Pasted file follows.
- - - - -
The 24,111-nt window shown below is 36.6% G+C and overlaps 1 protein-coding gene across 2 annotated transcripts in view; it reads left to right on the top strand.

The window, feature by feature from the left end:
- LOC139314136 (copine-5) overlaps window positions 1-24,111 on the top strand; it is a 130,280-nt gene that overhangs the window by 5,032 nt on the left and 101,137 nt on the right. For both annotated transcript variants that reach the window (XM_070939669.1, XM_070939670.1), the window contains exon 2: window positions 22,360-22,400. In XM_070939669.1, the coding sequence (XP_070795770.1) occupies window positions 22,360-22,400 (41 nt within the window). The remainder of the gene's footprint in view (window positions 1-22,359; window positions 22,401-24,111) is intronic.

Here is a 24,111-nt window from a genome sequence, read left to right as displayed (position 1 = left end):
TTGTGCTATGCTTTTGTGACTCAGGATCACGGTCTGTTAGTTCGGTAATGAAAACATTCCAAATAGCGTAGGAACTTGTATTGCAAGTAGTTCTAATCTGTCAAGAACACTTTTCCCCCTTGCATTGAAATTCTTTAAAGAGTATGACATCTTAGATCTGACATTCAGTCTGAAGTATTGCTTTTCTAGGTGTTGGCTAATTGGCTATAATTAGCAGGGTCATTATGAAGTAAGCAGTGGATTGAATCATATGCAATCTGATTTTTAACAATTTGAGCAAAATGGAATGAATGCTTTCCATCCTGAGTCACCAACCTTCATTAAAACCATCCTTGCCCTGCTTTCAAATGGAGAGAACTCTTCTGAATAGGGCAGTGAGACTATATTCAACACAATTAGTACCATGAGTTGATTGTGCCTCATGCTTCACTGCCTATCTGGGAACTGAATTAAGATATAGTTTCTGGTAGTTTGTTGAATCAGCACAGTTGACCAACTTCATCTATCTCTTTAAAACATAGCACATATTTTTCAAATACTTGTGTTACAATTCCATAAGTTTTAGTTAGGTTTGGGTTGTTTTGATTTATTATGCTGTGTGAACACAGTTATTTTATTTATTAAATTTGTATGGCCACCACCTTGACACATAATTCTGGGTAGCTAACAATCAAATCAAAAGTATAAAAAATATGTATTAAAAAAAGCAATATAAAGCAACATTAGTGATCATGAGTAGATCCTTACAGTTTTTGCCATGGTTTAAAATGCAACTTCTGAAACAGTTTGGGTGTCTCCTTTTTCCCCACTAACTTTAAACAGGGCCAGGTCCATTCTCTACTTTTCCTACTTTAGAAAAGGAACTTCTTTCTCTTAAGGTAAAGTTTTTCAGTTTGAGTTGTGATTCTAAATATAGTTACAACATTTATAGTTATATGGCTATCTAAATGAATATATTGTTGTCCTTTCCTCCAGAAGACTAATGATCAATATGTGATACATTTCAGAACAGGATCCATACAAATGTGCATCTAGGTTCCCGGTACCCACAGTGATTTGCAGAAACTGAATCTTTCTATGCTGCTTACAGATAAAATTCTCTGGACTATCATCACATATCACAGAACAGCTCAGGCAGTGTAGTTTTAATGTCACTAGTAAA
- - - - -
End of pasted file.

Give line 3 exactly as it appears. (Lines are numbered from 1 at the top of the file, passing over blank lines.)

- LOC139314136 (copine-5) overlaps window positions 1-24,111 on the top strand; it is a 130,280-nt gene that overhangs the window by 5,032 nt on the left and 101,137 nt on the right. For both annotated transcript variants that reach the window (XM_070939669.1, XM_070939670.1), the window contains exon 2: window positions 22,360-22,400. In XM_070939669.1, the coding sequence (XP_070795770.1) occupies window positions 22,360-22,400 (41 nt within the window). The remainder of the gene's footprint in view (window positions 1-22,359; window positions 22,401-24,111) is intronic.